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Outraged over Sharon’s Plan, Israeli Settlers Stage Mass Rally

January 12, 2004
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Israeli settlers packed Tel Aviv’s Rabin Square this week to send a strong message to Israeli Prime Minister Ariel Sharon: Do not dismantle Israeli settlements in the West Bank and Gaza Strip.

But whether Sunday night’s rally of an estimated 100,000 people has any effect on the Sharon government’s plans remains to be seen.

The father of the settlement movement, Sharon recently announced a plan to dismantle or move some Jewish towns in the West Bank and Gaza as part of a plan to unilaterally disengage from the Palestinians if progress in peace negotiations is not made in the next several months.

Sharon also pledged to remove illegal settler outposts in the near future to fulfill Israel’s commitments under the U.S.-sponsored”road map” peace plan.

Police helicopters buzzed overhead and Israeli flags flapped in the wind as demonstrators hoisted signs at the rally reading “To divide our land is to defy God” and “Settlers are the real security fence.”

A large blue-and-white banner was unfurled across the podium reading “Israel will not bend.”

Several speakers sat underneath the banner, including several government ministers. A few Knesset members from Sharon’s Likud Party attended the rally, despite pressure from the prime minister not to do so.

Settlers, who were bused in from the West Bank and Gaza Strip for the rally, say it is their biblical birthright to settle in the disputed territories, which they claim as part of the Land of Israel.

The international community, including the U.S. government, agrees with the Palestinians that the settlements are a major stumbling block to peace efforts.

Effi Eitam, the head of the National Religious Party and Sharon’s housing minister, vowed to pull his party out of the government should Sharon follow through on his plan to dismantle settlements.

“There is no capitulation in the battlefield,” Eitam told the demonstrators. “Capitulation is defeatest, and our red line is made from the blood of those who have been killed.”

Yet the prime minister’s resolve in carrying out his plans appears to be strong.

“Things are decided not by demonstrators but by the government, my government, which adopted the road map,” Sharon told reporters in Jerusalem.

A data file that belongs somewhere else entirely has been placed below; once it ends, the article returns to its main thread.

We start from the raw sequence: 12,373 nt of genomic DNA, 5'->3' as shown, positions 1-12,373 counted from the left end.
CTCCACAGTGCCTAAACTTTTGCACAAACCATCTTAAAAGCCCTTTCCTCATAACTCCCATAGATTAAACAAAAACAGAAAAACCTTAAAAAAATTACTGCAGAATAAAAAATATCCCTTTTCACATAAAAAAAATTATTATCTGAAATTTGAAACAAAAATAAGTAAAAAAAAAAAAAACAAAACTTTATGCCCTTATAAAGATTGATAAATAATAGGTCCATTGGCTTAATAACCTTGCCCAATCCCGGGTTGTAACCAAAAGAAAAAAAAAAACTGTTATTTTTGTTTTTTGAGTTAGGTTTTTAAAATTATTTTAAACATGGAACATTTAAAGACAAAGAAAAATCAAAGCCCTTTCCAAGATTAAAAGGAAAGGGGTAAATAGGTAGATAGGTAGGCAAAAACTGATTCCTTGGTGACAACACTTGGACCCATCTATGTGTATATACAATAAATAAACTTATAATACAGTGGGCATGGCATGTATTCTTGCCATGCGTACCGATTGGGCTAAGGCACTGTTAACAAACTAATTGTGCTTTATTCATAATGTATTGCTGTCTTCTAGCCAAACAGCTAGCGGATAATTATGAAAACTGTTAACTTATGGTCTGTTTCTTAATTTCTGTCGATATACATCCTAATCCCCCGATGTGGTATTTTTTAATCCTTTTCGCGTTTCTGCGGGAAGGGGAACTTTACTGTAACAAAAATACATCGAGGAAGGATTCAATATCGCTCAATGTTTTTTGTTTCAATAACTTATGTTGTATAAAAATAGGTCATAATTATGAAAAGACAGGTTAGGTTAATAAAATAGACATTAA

“Although my government will make every effort to implement the road map, if we do not succeed we will have to take unilateral steps of disengagement under which we would have to relocate some Jewish communities and redeploy our armed forces in order to provide more security for the State of Israel.”

Spirits were defiant but festive at the rally, which was held in the same square where Prime Minister Yitzhak Rabin was assassinated in 1995. The square is the site of frequent left-wing gatherings.

The rally included loudspeakers blasting an unofficial anthem of the Israeli left, “The Song of Peace,” which Rabin sang shortly before he was shot.

Psalm-reading booths were set up on street corners, young men wearing large knitted yarmulkes tapped out a steady rhythm in a drum circle and teenagers danced to Israeli folk tunes.

“We came to protest the plans of Ariel Sharon, who wants to evacuate Jews from their homes. These settlements are important historically and for our security,” said Yiska Wurtzman, a 40-year-old math teacher from the settlement of Maon, near Hebron. She came to the rally with her seven children, ages 3 to 18.

Young mothers pushed strollers, their husbands walking nearby, many of them with guns slung across their backs.

Packs of young boys dashed across the square wrapped in Israeli flags. Many of the young people sported the sticker, “Kahane was right” — a reference to the slain ultranationalist rabbi, Meir Kahane, who advocated transfer of the Palestinians to Arab countries.

“We came here so they won’t evacuate settlements. It’s our home, it’s our country,” said Batya Siegen, 15, from one of the largest Jewish cities in the West Bank, Ma’aleh Adumim, a suburb of Jerusalem.

Many Tel Aviv residents hurried past the rally, a sign of the disconnect between the rallying settlers and the residents of Israel’s largest metropolitan area.

But Yechiam Baruchi, an accountant who lives in the city, said he had come to support the demonstrators.

“I’m here to identify with the protest against dismantling the settlements in the Land of Israel because I think if we fold, it will be considered a victory to terrorism. The settlers are safeguarding peace,” he said. “If we return to the borders of 1967, we won’t have a chance of survival.”

Closing his speech to the crowd, Eitam told them to be steadfast.

“We returned to this land to build it, love it, and defend it. With the help of God, we will be victorious,” he said. “We will stand up to any challenge.”

The crowd roared its approval.

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